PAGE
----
How do hearing aids work?
Hearing aids can provide the assistance you may need to being able to hear the world around you in full colour.
Hearing aids pick up all the amazing sounds around you, they process the sounds and release the signal back into your ear - all instantaneously giving you a rounded 360 degree listening experience customised just for you.
Hearing Aids are available with two types of technology: analogue and digital.
The best way to find out if you have hearing loss is to make an appointment at one of our stores. Our specialists will assess your hearing capabilities with a free test and advise you on the potential next steps.Find your nearest store
The parts of a hearing aid
There are different types of hearing solutions available, but they all have the same five key components:
- Microphone. The microphone on the outside of the hearing aid picks up sound from the air as it enters the ear and converts sound waves into digital signals
- Microchip. A microchip - a miniature computer that enables our expert Audiologists customise your hearing solution giving you the joy of re-connecting with the world around you.
- Amplifier. The amplifier strengthens the digital signals.
- Battery. A tiny battery powers the hearing aid.
- Receiver. The speaker converts the digital signals into vibrations that then pass through the inner ear to the brain.
Analogue hearing aids
Analogue hearing aids, which are not often used now, will pick up the sound, translate it into an electrical signal, amplify it, and then feed it back into the ear.
Some analogue hearing aids can detect whether sounds are loud or quiet and therefore whether they need to be amplified or not. This means that they will recognise that loud sounds, such as traffic, do not need further amplification. This feature is known as "automatic gain control".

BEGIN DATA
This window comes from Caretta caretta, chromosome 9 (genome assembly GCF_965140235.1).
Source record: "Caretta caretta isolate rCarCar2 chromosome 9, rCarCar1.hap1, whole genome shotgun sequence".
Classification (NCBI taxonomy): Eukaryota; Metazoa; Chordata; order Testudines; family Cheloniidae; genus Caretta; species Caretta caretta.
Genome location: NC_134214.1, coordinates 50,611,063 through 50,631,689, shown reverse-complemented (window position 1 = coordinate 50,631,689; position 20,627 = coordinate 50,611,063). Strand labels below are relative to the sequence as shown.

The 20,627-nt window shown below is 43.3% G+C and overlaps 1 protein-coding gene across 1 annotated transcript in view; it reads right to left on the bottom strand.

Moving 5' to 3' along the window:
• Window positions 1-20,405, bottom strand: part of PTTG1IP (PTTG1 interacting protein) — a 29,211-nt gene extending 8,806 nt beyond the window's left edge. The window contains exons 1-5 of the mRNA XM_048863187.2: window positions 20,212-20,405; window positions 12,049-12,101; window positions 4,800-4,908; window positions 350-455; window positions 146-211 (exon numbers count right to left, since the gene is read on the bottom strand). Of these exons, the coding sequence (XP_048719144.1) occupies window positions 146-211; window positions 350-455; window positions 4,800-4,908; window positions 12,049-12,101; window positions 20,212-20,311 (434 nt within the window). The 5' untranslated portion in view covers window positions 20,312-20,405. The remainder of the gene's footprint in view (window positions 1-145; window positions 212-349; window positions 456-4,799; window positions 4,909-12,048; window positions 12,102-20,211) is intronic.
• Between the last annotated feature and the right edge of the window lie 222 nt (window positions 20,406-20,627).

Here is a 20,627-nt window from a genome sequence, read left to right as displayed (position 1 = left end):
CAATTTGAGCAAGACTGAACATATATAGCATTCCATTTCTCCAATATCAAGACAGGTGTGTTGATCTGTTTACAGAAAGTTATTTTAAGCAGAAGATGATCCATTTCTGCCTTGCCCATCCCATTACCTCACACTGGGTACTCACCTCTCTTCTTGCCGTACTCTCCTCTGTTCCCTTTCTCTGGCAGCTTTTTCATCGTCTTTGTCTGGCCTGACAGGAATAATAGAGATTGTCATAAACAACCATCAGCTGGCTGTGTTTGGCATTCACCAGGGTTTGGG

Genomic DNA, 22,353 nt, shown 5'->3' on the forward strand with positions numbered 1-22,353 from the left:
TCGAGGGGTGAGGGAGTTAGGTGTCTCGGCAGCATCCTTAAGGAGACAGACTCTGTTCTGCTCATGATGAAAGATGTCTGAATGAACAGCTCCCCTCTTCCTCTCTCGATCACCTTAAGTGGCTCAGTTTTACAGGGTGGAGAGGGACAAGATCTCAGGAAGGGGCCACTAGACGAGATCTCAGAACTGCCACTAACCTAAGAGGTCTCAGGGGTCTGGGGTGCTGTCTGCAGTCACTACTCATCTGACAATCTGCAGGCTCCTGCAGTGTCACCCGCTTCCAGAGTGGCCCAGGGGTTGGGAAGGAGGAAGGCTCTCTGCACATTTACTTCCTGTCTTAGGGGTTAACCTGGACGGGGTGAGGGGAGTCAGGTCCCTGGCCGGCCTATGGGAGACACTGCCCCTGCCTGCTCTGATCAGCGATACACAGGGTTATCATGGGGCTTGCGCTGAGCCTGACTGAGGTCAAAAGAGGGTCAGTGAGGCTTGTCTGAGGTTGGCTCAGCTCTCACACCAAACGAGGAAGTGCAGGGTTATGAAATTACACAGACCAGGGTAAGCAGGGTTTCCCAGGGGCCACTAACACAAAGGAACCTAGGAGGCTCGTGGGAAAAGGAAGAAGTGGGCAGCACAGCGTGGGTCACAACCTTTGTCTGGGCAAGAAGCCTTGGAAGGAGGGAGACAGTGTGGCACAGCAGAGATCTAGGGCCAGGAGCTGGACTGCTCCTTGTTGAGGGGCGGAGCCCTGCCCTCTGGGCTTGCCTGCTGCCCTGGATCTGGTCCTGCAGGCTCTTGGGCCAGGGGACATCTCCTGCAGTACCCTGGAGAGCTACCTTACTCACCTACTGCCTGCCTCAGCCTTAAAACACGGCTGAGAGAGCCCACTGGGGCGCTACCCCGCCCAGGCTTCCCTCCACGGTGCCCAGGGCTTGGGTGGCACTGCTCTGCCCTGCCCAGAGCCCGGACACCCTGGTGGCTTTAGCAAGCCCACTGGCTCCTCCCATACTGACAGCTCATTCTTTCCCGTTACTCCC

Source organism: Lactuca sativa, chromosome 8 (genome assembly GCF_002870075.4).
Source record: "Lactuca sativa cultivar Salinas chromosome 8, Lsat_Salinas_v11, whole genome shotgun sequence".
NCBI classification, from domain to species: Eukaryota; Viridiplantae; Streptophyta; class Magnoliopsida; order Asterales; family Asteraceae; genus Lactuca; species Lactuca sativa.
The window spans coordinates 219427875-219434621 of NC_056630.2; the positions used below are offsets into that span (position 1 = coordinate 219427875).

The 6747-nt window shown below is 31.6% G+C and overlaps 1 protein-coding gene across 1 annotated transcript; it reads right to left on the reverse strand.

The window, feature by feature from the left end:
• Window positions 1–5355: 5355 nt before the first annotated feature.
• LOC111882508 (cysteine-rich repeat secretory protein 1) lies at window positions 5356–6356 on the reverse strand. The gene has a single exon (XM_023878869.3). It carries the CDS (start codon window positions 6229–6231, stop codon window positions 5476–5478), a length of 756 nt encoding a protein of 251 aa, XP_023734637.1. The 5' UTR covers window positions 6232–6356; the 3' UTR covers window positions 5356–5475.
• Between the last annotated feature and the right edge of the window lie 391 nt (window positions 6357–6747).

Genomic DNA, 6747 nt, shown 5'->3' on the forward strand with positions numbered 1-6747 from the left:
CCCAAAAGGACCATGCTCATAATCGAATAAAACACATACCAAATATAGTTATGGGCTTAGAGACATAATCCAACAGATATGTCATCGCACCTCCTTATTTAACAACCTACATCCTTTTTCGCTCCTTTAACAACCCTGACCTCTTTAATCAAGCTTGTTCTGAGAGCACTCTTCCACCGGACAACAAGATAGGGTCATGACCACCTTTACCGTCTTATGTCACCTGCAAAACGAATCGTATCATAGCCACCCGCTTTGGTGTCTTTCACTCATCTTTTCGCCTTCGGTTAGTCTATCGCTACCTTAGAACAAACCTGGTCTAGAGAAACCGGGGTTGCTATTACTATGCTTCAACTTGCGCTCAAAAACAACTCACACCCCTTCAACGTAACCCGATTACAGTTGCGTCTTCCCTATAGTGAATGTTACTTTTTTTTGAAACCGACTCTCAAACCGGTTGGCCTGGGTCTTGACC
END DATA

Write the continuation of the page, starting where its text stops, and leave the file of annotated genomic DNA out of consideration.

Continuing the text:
Digital hearing aids comprise of much more scientific knowledge and cutting edge Smart technology than analogue aids. They contain a silicon chip comprising of millions of electrical components that continuously process incoming sounds, convert them into clearer and more audible sounds and then release these at the appropriate sound level into the ear so that you can understand them. The forward thinking technology allows the hearing aid to distinguish between sounds that need to be amplified and unwanted noise that needs to be reduced. This differentiation allows you to distinguish similar sounding speech sounds much more clearly.
Due to the pioneering technology, digital hearing aids are customised to work with your degree of hearing loss and personal lifestyle.
The sophistication of the technology used in digital hearing aids enables you stay connected to the world around you and benefit from being able to watch the TV whilst taking part in conversations, locate where sounds are coming from, eliminate whistling and feedback whilst on the phone or hugging someone, and with wireless technology available you can connect your hearing aids to a mobile phone, tablet, TV, computer or stereo system.